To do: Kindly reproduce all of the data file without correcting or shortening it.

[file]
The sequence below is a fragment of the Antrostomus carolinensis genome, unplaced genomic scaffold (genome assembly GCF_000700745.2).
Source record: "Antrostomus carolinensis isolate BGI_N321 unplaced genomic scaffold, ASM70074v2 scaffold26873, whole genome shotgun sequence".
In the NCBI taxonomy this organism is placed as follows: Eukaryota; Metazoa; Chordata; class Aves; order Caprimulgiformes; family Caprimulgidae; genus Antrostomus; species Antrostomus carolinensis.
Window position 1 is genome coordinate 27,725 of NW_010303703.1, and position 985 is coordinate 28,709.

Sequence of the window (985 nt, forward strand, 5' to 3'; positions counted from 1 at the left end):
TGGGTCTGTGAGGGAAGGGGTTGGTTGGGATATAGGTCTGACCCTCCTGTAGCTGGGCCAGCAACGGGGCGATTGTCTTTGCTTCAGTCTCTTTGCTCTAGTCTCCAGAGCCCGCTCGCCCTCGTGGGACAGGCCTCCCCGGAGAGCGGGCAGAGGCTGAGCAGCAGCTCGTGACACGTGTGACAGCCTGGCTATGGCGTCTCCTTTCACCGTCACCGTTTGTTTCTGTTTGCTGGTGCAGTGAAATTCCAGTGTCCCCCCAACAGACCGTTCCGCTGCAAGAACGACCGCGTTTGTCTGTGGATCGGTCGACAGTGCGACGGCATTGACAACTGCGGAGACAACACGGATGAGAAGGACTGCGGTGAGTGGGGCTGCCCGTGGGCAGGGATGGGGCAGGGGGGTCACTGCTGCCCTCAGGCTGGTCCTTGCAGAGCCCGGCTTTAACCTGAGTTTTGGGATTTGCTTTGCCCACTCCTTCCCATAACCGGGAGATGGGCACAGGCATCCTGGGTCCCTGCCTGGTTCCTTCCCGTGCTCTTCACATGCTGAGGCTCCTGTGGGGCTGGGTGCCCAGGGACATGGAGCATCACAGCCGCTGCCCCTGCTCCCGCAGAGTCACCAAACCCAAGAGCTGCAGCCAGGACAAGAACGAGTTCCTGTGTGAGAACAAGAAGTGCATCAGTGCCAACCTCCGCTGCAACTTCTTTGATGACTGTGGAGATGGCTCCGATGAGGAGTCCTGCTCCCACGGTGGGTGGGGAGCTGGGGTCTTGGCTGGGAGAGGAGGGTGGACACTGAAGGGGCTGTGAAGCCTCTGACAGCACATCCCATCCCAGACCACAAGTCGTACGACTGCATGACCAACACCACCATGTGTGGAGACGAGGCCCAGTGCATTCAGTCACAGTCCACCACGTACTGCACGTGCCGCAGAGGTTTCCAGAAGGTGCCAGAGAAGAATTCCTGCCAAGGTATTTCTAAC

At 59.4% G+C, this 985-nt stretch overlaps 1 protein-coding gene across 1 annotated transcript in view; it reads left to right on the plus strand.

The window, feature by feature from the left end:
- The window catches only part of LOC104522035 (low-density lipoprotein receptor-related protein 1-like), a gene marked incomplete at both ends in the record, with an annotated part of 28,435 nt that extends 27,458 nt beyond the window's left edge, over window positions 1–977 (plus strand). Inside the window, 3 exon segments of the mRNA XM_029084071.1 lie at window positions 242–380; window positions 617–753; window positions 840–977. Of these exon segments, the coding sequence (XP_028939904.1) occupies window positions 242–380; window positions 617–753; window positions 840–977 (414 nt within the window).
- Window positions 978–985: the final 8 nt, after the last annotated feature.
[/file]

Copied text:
The sequence below is a fragment of the Antrostomus carolinensis genome, unplaced genomic scaffold (genome assembly GCF_000700745.2).
Source record: "Antrostomus carolinensis isolate BGI_N321 unplaced genomic scaffold, ASM70074v2 scaffold26873, whole genome shotgun sequence".
In the NCBI taxonomy this organism is placed as follows: Eukaryota; Metazoa; Chordata; class Aves; order Caprimulgiformes; family Caprimulgidae; genus Antrostomus; species Antrostomus carolinensis.
Window position 1 is genome coordinate 27,725 of NW_010303703.1, and position 985 is coordinate 28,709.

Sequence of the window (985 nt, forward strand, 5' to 3'; positions counted from 1 at the left end):
TGGGTCTGTGAGGGAAGGGGTTGGTTGGGATATAGGTCTGACCCTCCTGTAGCTGGGCCAGCAACGGGGCGATTGTCTTTGCTTCAGTCTCTTTGCTCTAGTCTCCAGAGCCCGCTCGCCCTCGTGGGACAGGCCTCCCCGGAGAGCGGGCAGAGGCTGAGCAGCAGCTCGTGACACGTGTGACAGCCTGGCTATGGCGTCTCCTTTCACCGTCACCGTTTGTTTCTGTTTGCTGGTGCAGTGAAATTCCAGTGTCCCCCCAACAGACCGTTCCGCTGCAAGAACGACCGCGTTTGTCTGTGGATCGGTCGACAGTGCGACGGCATTGACAACTGCGGAGACAACACGGATGAGAAGGACTGCGGTGAGTGGGGCTGCCCGTGGGCAGGGATGGGGCAGGGGGGTCACTGCTGCCCTCAGGCTGGTCCTTGCAGAGCCCGGCTTTAACCTGAGTTTTGGGATTTGCTTTGCCCACTCCTTCCCATAACCGGGAGATGGGCACAGGCATCCTGGGTCCCTGCCTGGTTCCTTCCCGTGCTCTTCACATGCTGAGGCTCCTGTGGGGCTGGGTGCCCAGGGACATGGAGCATCACAGCCGCTGCCCCTGCTCCCGCAGAGTCACCAAACCCAAGAGCTGCAGCCAGGACAAGAACGAGTTCCTGTGTGAGAACAAGAAGTGCATCAGTGCCAACCTCCGCTGCAACTTCTTTGATGACTGTGGAGATGGCTCCGATGAGGAGTCCTGCTCCCACGGTGGGTGGGGAGCTGGGGTCTTGGCTGGGAGAGGAGGGTGGACACTGAAGGGGCTGTGAAGCCTCTGACAGCACATCCCATCCCAGACCACAAGTCGTACGACTGCATGACCAACACCACCATGTGTGGAGACGAGGCCCAGTGCATTCAGTCACAGTCCACCACGTACTGCACGTGCCGCAGAGGTTTCCAGAAGGTGCCAGAGAAGAATTCCTGCCAAGGTATTTCTAAC

At 59.4% G+C, this 985-nt stretch overlaps 1 protein-coding gene across 1 annotated transcript in view; it reads left to right on the plus strand.

The window, feature by feature from the left end:
- The window catches only part of LOC104522035 (low-density lipoprotein receptor-related protein 1-like), a gene marked incomplete at both ends in the record, with an annotated part of 28,435 nt that extends 27,458 nt beyond the window's left edge, over window positions 1–977 (plus strand). Inside the window, 3 exon segments of the mRNA XM_029084071.1 lie at window positions 242–380; window positions 617–753; window positions 840–977. Of these exon segments, the coding sequence (XP_028939904.1) occupies window positions 242–380; window positions 617–753; window positions 840–977 (414 nt within the window).
- Window positions 978–985: the final 8 nt, after the last annotated feature.